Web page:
The image represents the interplay between mobility/fluidity, and structure in the urban city-space in respect to the formation of new migrant communities and how migration can break down, transcend, and reconstruct the general structure of the city. Direction, weight, and magnitude can be observed interacting with solid barriers and cells, as fluidity opposes and redesigns structure.
Specifically, this artwork is inspired by the division between San Juan de Miraflores and Santiago de Sucre, known infamously as the “Wall of Shame”. The structure of the wall— a common sight throughout Lima around wealthy properties, company lands, and university campuses— divides the city into segments by socioeconomic status and prestige. In the image, I used wood barriers to delineate and segment grey cells, enclosed by the wooden walls. These cells are scattered around the image, and represent the constructed space within the city by displaying small glimpses into in city’s structure. These cells are the buildings and streets that form the city’s topography, depicted as a grey space that signifies Lima’s grey cityscape and matches the surrounding walls. However, I chose to separate these grey city cells to present how the city itself is constructed and impermanent, despite how solid its structures appear. The cells are suspended in a mysterious purple background to depict how communities like Santiago de Sucre were manufactured and that Lima is constituted of similar impermanence.
Interweaving throughout the cells is a moving and twisting image of fluidity. This form represents migration, which, much like water, flows wherever it is pressured or where it must. I painted this blue migratory water in a way that displays intense force and direction as it grows, dissipates, and repeats throughout the cells. Its presence in several cells presents how migration coexists with the city structure, interacting in the same space much as how migrant groups occupy the same areas, and participate in the same markets as “original” residents in “original” structures. However, the force of migration isn’t simply contained in these cells. Fluidity emerges above the walls as represented by the ceramic mix. I mixed ceramica en frio, talco, y pegamento to create a texture that fully displays the weight and movement of migration beyond established structure. The texture is made to look like both foaming water from the raging rapid of moving populations, as well as the mountainous cerro surrounding Lima, where San Juan de Miraflores is located. On top of this texture are new structures, the small homes of migrants that appear to be both lodged into the mountains, as well as carried into place by the sheer force of the migratory path, which affords their current space. In this way, fluid migration interacts with preexisting structure and restructures the city through its force.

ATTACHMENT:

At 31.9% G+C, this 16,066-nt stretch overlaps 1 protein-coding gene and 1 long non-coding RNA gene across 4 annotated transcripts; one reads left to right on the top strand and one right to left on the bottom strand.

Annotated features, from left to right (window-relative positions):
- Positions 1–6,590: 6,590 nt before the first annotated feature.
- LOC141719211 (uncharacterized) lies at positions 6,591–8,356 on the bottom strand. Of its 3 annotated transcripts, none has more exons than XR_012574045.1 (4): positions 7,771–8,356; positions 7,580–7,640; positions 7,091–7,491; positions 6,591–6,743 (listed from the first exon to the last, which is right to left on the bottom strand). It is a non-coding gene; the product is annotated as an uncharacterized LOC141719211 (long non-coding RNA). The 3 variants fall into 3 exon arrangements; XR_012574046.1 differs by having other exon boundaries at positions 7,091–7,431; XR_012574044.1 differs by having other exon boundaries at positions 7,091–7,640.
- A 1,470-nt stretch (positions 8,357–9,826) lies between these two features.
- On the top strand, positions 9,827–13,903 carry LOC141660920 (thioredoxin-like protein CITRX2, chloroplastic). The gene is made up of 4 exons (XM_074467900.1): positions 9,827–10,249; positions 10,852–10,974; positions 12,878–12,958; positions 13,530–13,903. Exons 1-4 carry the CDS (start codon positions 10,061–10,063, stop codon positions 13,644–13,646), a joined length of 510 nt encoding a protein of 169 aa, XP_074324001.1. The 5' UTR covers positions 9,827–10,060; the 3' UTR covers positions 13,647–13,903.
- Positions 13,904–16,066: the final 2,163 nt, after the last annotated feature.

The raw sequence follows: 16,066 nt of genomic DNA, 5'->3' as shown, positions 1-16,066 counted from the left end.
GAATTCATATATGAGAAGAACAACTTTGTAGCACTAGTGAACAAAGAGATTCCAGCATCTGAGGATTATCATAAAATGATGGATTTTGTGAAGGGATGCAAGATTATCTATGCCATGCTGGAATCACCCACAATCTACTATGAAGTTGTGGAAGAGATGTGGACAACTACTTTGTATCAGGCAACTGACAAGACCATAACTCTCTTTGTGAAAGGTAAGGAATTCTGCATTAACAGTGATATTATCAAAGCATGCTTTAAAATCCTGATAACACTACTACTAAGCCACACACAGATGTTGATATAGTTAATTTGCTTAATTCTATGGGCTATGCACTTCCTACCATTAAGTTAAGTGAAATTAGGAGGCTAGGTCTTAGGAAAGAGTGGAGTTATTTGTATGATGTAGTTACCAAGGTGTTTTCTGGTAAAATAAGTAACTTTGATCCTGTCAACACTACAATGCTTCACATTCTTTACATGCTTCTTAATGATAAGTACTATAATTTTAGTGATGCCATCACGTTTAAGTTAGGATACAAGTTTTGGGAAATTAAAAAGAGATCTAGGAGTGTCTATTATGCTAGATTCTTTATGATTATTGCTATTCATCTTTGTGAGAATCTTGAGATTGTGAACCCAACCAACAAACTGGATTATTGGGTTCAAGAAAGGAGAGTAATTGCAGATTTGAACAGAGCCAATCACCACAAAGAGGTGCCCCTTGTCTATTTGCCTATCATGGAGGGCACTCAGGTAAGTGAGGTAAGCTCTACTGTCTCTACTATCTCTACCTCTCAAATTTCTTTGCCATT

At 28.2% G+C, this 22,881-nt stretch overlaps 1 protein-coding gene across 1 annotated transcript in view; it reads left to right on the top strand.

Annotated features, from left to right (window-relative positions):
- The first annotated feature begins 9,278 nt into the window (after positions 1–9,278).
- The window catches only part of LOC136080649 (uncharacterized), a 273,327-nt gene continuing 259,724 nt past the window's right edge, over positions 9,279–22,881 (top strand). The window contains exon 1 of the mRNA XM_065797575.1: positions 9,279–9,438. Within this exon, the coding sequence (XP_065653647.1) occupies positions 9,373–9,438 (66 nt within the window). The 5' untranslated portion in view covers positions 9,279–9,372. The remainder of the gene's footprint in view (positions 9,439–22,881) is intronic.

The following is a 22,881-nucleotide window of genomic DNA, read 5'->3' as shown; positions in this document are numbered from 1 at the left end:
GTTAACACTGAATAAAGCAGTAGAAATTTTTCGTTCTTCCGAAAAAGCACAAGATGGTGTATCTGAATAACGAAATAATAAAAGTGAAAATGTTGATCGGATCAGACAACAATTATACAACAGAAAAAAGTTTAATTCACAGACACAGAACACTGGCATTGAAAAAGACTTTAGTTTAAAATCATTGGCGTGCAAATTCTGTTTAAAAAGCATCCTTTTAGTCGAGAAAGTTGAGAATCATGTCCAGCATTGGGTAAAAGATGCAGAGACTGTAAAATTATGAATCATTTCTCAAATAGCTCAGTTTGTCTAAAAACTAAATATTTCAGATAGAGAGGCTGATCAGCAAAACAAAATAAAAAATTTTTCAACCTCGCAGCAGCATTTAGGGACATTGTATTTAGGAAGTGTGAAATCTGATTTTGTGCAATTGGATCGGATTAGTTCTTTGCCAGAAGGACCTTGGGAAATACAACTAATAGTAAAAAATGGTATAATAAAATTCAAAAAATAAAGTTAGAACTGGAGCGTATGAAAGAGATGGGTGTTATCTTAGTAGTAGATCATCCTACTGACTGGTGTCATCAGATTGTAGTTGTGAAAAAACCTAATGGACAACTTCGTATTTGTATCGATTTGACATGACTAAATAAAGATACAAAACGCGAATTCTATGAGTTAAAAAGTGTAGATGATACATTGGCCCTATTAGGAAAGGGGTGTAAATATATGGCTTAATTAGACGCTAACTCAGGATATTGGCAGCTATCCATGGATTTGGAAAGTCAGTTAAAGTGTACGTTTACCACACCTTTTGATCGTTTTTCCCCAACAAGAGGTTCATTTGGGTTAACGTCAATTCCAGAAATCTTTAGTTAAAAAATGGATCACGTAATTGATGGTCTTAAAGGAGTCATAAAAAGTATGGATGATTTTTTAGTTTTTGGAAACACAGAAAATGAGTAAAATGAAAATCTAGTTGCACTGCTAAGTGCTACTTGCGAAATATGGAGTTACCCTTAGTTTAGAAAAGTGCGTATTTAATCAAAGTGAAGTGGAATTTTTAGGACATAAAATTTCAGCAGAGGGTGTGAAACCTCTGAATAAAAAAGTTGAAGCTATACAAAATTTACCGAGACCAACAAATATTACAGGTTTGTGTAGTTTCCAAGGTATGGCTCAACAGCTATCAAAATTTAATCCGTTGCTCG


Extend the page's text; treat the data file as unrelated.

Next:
This work was the original. It was inspired by the same ideas and was supposed to include homes on top of the talco mixture, but I became dissatisfied with how continuous the image was, and how it seemed as if fluidity/migration, as represented by the water-like figures, was uninterrupted. I desired more discontinuity and interaction between what could be clearly defined as “structure”, and the interweaving intersections of fluidity. As well, I was still experimenting with the talco mixture and produced a very brittle texture. As I was trying to redesign the work, the talco shattered and fell apart (the beginning of this process could be seen in the picture). As well, I accidentally destroyed the image as I was cutting it into discontinuous pieces. Rather than starting over completely, I reused many of the materials from this first attempt. Many of the cells in “Overflow” were cut from this work. As well, I salvaged the wood grid to make the new walls around the cells and the houses on the ceramic.
Overall, “Breaking” should be juxtaposed to “Overflow” as different ways in which fluidity and structure can interact. Force of transience, as in migration, can overwhelm the established structure and reform into something entirely new, redesigning the structure (even if this new design takes the form of the terribly poor migrant communities of San Juan de Miraflores). As well, this force can simply break the structure, collapse, and reemerge as a blend of the same materials.